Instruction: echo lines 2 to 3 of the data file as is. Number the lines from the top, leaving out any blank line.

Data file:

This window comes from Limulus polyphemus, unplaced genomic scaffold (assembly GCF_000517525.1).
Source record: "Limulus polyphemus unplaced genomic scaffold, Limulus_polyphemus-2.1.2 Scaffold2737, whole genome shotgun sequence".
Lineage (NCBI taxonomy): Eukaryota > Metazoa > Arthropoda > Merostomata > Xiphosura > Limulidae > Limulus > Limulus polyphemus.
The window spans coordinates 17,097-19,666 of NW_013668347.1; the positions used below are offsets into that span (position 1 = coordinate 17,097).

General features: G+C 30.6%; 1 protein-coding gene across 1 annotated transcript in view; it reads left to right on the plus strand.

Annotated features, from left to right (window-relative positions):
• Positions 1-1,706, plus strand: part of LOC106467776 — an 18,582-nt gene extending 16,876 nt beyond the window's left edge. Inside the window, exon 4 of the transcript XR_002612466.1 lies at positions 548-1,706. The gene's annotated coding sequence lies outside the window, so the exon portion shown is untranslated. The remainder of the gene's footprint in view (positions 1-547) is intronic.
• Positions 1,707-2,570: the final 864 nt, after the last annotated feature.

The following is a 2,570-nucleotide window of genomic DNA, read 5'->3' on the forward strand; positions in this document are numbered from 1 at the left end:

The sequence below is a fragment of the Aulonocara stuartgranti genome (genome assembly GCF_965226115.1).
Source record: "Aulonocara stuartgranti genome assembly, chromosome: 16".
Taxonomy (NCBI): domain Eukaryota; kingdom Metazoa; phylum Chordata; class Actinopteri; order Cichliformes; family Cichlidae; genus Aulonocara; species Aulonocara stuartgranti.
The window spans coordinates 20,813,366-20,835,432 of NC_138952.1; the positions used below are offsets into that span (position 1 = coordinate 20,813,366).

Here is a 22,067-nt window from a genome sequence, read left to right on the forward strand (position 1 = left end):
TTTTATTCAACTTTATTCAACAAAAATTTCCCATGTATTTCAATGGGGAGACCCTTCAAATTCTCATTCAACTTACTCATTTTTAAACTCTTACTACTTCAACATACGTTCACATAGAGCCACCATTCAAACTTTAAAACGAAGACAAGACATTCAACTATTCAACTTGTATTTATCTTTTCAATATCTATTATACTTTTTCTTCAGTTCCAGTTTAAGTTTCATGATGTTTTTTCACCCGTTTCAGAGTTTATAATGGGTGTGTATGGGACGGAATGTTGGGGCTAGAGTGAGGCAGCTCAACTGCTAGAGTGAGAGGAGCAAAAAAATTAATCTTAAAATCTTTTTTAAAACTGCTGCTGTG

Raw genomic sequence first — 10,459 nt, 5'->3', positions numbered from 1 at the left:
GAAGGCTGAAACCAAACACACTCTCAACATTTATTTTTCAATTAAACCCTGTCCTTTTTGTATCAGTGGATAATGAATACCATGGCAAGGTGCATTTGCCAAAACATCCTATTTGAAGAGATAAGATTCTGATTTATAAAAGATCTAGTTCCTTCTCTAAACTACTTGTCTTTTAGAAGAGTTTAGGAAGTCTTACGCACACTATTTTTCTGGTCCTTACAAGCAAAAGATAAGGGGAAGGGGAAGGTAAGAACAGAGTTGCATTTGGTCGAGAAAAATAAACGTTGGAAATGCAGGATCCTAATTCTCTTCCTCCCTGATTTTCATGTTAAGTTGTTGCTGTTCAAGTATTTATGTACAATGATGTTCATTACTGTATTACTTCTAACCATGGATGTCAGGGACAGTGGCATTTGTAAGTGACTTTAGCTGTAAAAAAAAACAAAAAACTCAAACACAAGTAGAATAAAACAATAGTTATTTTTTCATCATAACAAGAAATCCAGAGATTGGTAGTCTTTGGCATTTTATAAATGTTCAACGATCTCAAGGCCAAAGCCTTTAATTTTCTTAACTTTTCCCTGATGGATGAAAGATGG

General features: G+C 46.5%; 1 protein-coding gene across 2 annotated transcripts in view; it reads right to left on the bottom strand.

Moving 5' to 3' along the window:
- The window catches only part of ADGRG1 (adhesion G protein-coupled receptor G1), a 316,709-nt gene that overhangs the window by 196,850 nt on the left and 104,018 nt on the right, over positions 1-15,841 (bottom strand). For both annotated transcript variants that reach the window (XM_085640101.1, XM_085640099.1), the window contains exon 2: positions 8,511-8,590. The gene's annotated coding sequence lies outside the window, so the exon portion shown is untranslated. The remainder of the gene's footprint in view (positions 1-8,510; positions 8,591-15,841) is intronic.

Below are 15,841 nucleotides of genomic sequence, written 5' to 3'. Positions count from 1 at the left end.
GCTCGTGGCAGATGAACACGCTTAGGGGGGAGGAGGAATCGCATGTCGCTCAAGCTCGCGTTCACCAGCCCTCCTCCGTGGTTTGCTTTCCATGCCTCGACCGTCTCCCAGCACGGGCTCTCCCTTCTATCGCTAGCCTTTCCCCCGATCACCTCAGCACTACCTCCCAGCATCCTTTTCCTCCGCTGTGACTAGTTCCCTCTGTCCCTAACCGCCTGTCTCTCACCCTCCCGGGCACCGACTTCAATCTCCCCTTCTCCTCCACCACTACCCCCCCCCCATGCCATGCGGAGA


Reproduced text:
Source record: "Limulus polyphemus unplaced genomic scaffold, Limulus_polyphemus-2.1.2 Scaffold2737, whole genome shotgun sequence".
Lineage (NCBI taxonomy): Eukaryota > Metazoa > Arthropoda > Merostomata > Xiphosura > Limulidae > Limulus > Limulus polyphemus.